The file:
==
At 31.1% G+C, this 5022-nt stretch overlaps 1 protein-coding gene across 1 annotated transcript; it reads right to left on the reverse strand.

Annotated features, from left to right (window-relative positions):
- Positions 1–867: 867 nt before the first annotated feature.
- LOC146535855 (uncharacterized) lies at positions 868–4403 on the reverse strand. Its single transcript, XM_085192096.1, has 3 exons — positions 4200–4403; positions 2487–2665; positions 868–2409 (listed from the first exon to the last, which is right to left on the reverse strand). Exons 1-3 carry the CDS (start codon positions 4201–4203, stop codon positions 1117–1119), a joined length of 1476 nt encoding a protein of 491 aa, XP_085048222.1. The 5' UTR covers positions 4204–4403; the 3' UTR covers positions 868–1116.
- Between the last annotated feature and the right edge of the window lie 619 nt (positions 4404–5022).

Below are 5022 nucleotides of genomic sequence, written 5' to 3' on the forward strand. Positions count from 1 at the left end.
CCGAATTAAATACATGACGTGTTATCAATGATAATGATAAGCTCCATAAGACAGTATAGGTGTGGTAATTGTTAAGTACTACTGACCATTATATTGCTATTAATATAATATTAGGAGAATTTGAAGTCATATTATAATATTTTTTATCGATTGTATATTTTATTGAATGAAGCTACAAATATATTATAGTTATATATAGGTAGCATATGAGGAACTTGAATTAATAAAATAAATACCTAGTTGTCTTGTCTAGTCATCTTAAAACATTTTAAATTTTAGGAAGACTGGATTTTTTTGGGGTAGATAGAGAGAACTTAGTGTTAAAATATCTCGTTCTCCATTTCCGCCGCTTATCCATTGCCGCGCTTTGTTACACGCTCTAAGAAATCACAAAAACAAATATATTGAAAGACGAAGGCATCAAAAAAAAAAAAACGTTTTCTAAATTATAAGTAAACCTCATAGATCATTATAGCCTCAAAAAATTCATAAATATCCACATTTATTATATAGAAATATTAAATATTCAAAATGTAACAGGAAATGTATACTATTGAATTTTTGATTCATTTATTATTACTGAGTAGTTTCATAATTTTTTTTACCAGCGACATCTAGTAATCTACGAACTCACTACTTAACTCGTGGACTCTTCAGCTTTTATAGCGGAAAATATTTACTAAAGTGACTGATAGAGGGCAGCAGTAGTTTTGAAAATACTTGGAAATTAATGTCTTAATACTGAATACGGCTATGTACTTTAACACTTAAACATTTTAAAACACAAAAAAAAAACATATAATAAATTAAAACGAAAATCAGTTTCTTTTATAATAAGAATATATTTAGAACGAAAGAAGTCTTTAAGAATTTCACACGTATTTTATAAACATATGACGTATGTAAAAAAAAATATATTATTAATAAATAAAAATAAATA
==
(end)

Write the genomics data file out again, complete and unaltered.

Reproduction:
At 31.1% G+C, this 5022-nt stretch overlaps 1 protein-coding gene across 1 annotated transcript; it reads right to left on the reverse strand.

Annotated features, from left to right (window-relative positions):
- Positions 1–867: 867 nt before the first annotated feature.
- LOC146535855 (uncharacterized) lies at positions 868–4403 on the reverse strand. Its single transcript, XM_085192096.1, has 3 exons — positions 4200–4403; positions 2487–2665; positions 868–2409 (listed from the first exon to the last, which is right to left on the reverse strand). Exons 1-3 carry the CDS (start codon positions 4201–4203, stop codon positions 1117–1119), a joined length of 1476 nt encoding a protein of 491 aa, XP_085048222.1. The 5' UTR covers positions 4204–4403; the 3' UTR covers positions 868–1116.
- Between the last annotated feature and the right edge of the window lie 619 nt (positions 4404–5022).

Below are 5022 nucleotides of genomic sequence, written 5' to 3' on the forward strand. Positions count from 1 at the left end.
CCGAATTAAATACATGACGTGTTATCAATGATAATGATAAGCTCCATAAGACAGTATAGGTGTGGTAATTGTTAAGTACTACTGACCATTATATTGCTATTAATATAATATTAGGAGAATTTGAAGTCATATTATAATATTTTTTATCGATTGTATATTTTATTGAATGAAGCTACAAATATATTATAGTTATATATAGGTAGCATATGAGGAACTTGAATTAATAAAATAAATACCTAGTTGTCTTGTCTAGTCATCTTAAAACATTTTAAATTTTAGGAAGACTGGATTTTTTTGGGGTAGATAGAGAGAACTTAGTGTTAAAATATCTCGTTCTCCATTTCCGCCGCTTATCCATTGCCGCGCTTTGTTACACGCTCTAAGAAATCACAAAAACAAATATATTGAAAGACGAAGGCATCAAAAAAAAAAAAACGTTTTCTAAATTATAAGTAAACCTCATAGATCATTATAGCCTCAAAAAATTCATAAATATCCACATTTATTATATAGAAATATTAAATATTCAAAATGTAACAGGAAATGTATACTATTGAATTTTTGATTCATTTATTATTACTGAGTAGTTTCATAATTTTTTTTACCAGCGACATCTAGTAATCTACGAACTCACTACTTAACTCGTGGACTCTTCAGCTTTTATAGCGGAAAATATTTACTAAAGTGACTGATAGAGGGCAGCAGTAGTTTTGAAAATACTTGGAAATTAATGTCTTAATACTGAATACGGCTATGTACTTTAACACTTAAACATTTTAAAACACAAAAAAAAAACATATAATAAATTAAAACGAAAATCAGTTTCTTTTATAATAAGAATATATTTAGAACGAAAGAAGTCTTTAAGAATTTCACACGTATTTTATAAACATATGACGTATGTAAAAAAAAATATATTATTAATAAATAAAAATAAATA